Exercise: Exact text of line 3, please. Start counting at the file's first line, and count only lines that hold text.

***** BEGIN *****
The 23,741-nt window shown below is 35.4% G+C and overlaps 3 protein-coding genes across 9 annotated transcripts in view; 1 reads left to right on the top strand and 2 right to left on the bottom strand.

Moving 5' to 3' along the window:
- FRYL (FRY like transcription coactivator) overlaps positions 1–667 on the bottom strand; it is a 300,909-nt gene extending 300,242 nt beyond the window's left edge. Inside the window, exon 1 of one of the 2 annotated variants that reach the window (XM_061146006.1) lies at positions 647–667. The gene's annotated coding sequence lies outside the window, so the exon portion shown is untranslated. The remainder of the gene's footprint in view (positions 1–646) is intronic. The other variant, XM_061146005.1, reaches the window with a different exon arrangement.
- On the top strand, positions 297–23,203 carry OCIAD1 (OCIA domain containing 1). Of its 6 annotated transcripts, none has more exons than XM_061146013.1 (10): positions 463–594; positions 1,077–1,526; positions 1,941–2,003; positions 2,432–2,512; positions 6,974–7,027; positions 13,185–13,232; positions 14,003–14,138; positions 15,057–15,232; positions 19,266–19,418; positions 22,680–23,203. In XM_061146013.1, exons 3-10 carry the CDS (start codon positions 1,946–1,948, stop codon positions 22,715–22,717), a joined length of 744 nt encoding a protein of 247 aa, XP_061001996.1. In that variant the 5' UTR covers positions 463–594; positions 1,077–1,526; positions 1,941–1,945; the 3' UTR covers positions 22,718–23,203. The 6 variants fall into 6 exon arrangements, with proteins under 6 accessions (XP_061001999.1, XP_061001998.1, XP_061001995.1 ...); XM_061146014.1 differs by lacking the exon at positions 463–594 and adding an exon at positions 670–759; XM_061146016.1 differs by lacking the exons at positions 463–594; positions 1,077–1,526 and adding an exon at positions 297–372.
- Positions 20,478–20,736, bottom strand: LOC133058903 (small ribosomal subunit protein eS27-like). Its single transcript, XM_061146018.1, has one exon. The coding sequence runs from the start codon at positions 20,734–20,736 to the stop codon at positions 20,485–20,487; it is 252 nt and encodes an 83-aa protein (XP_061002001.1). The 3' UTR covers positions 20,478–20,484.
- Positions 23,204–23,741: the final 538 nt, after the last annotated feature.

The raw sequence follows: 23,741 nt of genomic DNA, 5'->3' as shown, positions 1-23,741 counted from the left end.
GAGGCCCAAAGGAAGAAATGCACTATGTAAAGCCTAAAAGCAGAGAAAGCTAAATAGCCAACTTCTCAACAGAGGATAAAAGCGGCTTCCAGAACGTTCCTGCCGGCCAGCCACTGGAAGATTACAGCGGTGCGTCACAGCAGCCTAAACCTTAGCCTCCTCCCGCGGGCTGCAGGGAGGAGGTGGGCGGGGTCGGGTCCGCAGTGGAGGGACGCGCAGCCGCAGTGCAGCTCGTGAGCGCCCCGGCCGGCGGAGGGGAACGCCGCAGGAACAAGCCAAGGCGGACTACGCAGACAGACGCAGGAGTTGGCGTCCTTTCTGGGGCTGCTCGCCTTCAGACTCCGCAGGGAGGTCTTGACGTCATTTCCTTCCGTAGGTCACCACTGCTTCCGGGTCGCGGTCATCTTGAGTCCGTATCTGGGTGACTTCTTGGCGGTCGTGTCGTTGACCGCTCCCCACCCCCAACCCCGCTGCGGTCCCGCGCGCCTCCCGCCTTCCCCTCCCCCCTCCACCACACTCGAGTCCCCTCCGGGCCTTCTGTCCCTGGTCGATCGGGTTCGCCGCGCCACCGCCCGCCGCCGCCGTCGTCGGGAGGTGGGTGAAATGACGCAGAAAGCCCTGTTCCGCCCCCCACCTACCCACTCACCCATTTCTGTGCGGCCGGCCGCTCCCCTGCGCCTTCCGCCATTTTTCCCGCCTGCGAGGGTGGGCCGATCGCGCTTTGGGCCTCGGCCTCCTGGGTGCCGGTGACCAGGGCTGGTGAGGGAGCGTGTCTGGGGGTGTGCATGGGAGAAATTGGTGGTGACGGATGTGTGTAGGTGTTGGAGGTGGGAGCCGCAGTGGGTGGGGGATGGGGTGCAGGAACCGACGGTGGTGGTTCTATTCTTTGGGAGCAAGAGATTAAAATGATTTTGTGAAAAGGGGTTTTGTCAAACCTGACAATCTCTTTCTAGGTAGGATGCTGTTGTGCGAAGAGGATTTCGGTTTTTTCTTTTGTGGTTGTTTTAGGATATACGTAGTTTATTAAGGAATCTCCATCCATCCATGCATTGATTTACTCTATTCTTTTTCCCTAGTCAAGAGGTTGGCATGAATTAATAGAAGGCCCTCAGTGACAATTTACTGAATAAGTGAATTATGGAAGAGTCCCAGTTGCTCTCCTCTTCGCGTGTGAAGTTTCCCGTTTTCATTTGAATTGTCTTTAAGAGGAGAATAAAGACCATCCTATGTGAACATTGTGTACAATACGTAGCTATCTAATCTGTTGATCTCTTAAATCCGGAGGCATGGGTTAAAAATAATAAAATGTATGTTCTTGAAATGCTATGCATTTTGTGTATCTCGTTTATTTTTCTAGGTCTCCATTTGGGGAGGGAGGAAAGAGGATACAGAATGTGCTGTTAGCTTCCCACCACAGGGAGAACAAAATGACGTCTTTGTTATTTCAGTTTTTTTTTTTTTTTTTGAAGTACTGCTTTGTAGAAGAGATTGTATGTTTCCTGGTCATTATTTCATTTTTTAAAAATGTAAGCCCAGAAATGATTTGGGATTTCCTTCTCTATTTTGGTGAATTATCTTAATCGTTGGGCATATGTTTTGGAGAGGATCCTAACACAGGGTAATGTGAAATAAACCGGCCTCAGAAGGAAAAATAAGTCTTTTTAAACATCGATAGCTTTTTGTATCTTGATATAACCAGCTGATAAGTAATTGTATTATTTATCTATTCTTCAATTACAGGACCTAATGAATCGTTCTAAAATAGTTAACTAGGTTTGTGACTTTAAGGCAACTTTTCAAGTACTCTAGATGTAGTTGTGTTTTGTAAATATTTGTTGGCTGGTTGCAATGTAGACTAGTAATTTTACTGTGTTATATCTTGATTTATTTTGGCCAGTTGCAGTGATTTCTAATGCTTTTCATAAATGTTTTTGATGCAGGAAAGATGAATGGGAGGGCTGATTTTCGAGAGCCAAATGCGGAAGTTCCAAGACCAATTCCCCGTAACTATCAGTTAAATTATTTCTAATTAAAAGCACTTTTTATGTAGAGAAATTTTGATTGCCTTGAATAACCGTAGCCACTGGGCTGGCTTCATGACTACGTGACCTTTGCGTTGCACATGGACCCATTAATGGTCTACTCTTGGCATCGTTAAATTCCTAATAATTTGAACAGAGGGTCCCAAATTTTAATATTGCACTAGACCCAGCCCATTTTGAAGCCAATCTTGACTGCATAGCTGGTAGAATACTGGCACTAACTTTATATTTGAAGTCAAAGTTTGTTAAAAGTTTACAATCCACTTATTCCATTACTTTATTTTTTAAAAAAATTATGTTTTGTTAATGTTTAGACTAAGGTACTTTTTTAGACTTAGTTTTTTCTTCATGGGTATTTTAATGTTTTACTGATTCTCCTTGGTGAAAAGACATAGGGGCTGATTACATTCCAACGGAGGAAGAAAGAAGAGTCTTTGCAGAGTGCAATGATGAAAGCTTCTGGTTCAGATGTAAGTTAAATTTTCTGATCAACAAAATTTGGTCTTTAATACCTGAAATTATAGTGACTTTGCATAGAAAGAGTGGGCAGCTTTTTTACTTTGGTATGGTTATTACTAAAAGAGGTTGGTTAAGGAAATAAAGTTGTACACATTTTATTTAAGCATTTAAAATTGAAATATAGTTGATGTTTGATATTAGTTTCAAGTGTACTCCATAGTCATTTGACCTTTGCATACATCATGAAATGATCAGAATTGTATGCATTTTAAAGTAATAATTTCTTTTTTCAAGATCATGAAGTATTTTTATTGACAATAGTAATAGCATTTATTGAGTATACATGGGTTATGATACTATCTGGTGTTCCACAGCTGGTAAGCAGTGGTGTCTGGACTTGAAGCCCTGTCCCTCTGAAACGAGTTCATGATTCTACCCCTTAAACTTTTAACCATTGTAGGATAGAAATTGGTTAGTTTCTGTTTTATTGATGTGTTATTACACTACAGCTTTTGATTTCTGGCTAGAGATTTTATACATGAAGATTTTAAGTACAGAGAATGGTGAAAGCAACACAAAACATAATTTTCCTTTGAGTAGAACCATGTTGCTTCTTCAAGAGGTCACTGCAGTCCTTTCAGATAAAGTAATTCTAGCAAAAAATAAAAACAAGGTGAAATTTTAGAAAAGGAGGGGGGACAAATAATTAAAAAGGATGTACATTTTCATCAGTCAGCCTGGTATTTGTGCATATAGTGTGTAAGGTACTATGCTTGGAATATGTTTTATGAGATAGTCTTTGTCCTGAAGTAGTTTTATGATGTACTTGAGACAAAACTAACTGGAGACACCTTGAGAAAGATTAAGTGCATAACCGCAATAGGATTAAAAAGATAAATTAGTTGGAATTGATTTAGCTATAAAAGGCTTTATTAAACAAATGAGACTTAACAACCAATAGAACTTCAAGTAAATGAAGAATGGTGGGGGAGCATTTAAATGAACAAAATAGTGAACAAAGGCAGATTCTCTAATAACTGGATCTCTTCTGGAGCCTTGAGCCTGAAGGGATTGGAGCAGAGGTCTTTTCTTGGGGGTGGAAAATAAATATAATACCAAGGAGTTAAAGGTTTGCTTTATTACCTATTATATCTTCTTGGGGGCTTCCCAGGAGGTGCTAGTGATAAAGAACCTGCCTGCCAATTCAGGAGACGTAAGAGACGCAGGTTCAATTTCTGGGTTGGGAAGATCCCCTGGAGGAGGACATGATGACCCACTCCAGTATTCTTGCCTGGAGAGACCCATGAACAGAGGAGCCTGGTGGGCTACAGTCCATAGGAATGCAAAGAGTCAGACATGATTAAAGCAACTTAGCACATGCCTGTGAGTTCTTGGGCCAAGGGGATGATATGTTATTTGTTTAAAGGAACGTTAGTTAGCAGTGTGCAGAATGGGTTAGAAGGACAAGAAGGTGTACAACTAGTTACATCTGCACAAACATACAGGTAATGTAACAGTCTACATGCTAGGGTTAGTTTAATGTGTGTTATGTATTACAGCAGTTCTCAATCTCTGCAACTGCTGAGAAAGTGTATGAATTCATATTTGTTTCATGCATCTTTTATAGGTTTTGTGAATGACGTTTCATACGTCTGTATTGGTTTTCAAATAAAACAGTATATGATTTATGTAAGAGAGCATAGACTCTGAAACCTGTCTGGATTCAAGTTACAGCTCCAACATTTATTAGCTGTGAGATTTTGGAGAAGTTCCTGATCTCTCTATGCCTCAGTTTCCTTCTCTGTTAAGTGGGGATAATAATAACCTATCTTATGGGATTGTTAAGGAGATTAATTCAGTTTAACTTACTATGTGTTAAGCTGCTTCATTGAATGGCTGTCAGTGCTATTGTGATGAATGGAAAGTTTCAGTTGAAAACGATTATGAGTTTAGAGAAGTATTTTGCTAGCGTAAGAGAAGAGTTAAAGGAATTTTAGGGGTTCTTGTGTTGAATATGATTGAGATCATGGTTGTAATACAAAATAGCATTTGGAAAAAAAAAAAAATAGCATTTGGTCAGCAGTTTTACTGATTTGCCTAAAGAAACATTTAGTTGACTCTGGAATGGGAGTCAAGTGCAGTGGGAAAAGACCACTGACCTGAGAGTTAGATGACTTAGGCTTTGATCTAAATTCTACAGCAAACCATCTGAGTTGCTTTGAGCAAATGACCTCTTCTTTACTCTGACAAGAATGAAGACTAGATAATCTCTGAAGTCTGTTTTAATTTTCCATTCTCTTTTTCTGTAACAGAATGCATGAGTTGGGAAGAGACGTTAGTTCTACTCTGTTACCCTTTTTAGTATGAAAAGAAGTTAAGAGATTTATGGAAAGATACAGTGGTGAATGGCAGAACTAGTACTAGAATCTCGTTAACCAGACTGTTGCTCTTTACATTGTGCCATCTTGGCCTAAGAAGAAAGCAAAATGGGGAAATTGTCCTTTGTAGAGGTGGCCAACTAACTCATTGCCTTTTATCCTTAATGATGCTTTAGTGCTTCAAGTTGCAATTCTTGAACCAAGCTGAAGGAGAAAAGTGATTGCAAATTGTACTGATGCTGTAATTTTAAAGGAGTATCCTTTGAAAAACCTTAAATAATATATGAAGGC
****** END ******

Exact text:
- FRYL (FRY like transcription coactivator) overlaps positions 1–667 on the bottom strand; it is a 300,909-nt gene extending 300,242 nt beyond the window's left edge. Inside the window, exon 1 of one of the 2 annotated variants that reach the window (XM_061146006.1) lies at positions 647–667. The gene's annotated coding sequence lies outside the window, so the exon portion shown is untranslated. The remainder of the gene's footprint in view (positions 1–646) is intronic. The other variant, XM_061146005.1, reaches the window with a different exon arrangement.